Aleksandr Solzhenitsyn: The writer who destroyed an empire

In December, the PowerBlog is marking the centenary of Aleksandr Solzhenitsyn’s birth (Dec. 11, 1918) At the NewYork Times, Solzhenitsyn biographer Michael Scammell says the Russian novelist and historian “did more than anyone else to bring the Soviet Union to its knees.” For his critical approach to Soviet life, Solzhenitsyn was evicted from the state-sponsored Writers’ Union and became a virtual outlaw in his own country. Continue Reading...

Saving the entitlement state: Balancing ‘humanitarian policy’ with economic reality

When debating entitlement reform, any critic of the status quo will be quick to remember the infamous 2012 campaign commercial wherein Rep. Paul Ryan pushes his grandmother over a cliff. For some, the ad was typical political-hardball-turned-cultural-meme; for others, it remains a haunting reminder of the vilification one is bound to endure by asking even the tamest questions about frightening math. Continue Reading...

Aleksandr Solzhenitsyn, the dragon slayer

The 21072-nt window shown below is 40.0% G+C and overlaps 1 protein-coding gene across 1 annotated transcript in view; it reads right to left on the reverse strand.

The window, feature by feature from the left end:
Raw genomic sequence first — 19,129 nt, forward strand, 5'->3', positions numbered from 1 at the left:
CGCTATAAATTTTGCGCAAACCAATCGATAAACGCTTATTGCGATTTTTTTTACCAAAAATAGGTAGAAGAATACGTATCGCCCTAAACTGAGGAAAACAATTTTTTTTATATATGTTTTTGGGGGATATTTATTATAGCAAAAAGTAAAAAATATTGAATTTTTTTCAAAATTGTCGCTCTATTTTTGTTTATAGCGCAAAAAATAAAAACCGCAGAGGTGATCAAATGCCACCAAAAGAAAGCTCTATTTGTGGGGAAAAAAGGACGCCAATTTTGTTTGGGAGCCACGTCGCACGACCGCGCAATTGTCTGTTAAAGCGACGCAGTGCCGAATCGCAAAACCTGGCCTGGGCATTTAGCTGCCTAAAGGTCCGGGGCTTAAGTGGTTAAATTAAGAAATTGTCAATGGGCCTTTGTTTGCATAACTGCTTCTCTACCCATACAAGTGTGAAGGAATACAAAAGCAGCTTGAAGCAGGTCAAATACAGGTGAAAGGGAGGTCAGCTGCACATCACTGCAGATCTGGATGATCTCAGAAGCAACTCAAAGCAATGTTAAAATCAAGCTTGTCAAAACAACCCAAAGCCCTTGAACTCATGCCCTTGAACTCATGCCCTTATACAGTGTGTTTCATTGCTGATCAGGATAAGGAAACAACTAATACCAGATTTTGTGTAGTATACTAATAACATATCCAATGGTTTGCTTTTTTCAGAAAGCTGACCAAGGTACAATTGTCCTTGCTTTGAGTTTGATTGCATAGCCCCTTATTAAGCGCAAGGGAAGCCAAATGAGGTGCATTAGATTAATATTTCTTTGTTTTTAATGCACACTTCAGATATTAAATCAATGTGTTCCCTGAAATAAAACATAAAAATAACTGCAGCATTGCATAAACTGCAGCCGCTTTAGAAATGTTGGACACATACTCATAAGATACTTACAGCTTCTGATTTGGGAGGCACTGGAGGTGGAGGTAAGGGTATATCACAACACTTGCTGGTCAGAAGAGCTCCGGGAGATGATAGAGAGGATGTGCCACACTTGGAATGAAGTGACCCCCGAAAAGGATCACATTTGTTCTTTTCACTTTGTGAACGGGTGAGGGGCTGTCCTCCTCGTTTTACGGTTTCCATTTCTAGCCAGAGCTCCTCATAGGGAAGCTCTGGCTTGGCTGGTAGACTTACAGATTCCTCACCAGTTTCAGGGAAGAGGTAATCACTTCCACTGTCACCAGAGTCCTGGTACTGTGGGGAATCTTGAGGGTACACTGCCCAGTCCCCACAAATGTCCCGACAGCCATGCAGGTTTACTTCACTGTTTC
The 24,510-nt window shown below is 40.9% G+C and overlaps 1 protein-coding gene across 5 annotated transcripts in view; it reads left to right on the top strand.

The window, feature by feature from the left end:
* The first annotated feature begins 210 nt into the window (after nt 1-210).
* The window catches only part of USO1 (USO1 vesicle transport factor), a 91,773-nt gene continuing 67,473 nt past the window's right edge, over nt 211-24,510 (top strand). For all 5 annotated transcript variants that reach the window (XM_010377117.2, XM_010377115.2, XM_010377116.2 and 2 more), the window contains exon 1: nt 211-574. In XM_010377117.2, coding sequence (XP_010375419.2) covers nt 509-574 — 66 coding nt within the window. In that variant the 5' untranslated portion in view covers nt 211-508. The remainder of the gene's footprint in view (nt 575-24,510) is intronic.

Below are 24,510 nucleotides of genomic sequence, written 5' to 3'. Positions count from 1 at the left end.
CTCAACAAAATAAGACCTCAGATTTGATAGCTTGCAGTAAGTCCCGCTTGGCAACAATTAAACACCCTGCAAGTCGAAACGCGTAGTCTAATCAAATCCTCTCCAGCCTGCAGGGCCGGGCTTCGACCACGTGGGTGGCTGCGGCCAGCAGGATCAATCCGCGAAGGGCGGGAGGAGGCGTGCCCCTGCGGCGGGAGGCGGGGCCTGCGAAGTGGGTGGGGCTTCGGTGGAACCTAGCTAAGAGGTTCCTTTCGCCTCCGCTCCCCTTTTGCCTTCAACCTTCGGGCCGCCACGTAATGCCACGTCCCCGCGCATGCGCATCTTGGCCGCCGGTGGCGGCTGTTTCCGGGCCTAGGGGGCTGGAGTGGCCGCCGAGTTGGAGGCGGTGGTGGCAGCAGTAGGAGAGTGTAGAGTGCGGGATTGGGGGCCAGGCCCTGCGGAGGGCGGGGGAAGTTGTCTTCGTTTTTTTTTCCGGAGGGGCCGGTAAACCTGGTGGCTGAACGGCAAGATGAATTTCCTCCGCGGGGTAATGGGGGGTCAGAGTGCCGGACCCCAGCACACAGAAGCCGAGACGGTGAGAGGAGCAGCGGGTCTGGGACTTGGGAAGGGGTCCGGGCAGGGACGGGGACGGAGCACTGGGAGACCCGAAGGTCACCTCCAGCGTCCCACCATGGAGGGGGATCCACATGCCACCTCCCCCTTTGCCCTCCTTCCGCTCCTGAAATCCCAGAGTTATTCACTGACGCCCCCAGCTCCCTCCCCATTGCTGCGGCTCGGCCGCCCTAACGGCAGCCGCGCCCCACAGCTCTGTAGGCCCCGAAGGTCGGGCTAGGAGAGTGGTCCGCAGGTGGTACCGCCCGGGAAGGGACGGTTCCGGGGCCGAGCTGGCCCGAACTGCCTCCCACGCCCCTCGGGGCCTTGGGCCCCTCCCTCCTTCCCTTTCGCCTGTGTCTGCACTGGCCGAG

At City Journal, Solzhenitsyn scholar Daniel J. Mahoney offers “A Centennial Tribute” marking the 100th anniversary of the Russian author’s birth. Mahoney, who holds the Augustine Chair in Distinguished Scholarship at Assumption College in Worcester, Massachusetts, describes Aleksandr Solzhenitsyn as “the century’s greatest critic of the totalitarian immolation of liberty and human dignity.” The Russian novelist and historian was … … a thinker and moral witness who illumined the fate of the human soul hemmed in by barbed wire in the East, and a materialist cornucopia in the West, the mature Solzhenitsyn remained remarkably faithful to the twin imperatives of courage and truth. Continue Reading...

An Aleksandr Solzhenitsyn centenary

On this day in 1918, Russian writer and historian Aleksandr Solzhenitsyn was born in Kislovodsk, Russia, to Taisia and Isaaki Solzhenitsyn, parents of peasant stock who had received a university education. Continue Reading...

Conflict and resolution: Charles de Gaulle’s understanding of ‘nation’

In an article written for Public Discourse, Samuel Gregg. Acton’s director of research, reviews Julian Jackson’s recent book about General Charles de Gaulle. The book clearly communicates the idea that “de Gaulle’s conception of France as a nation had a very specific character.” “De Gaulle” is a historical biography, not a commentary on present-day debates concerning globalization or nationalism. Continue Reading...

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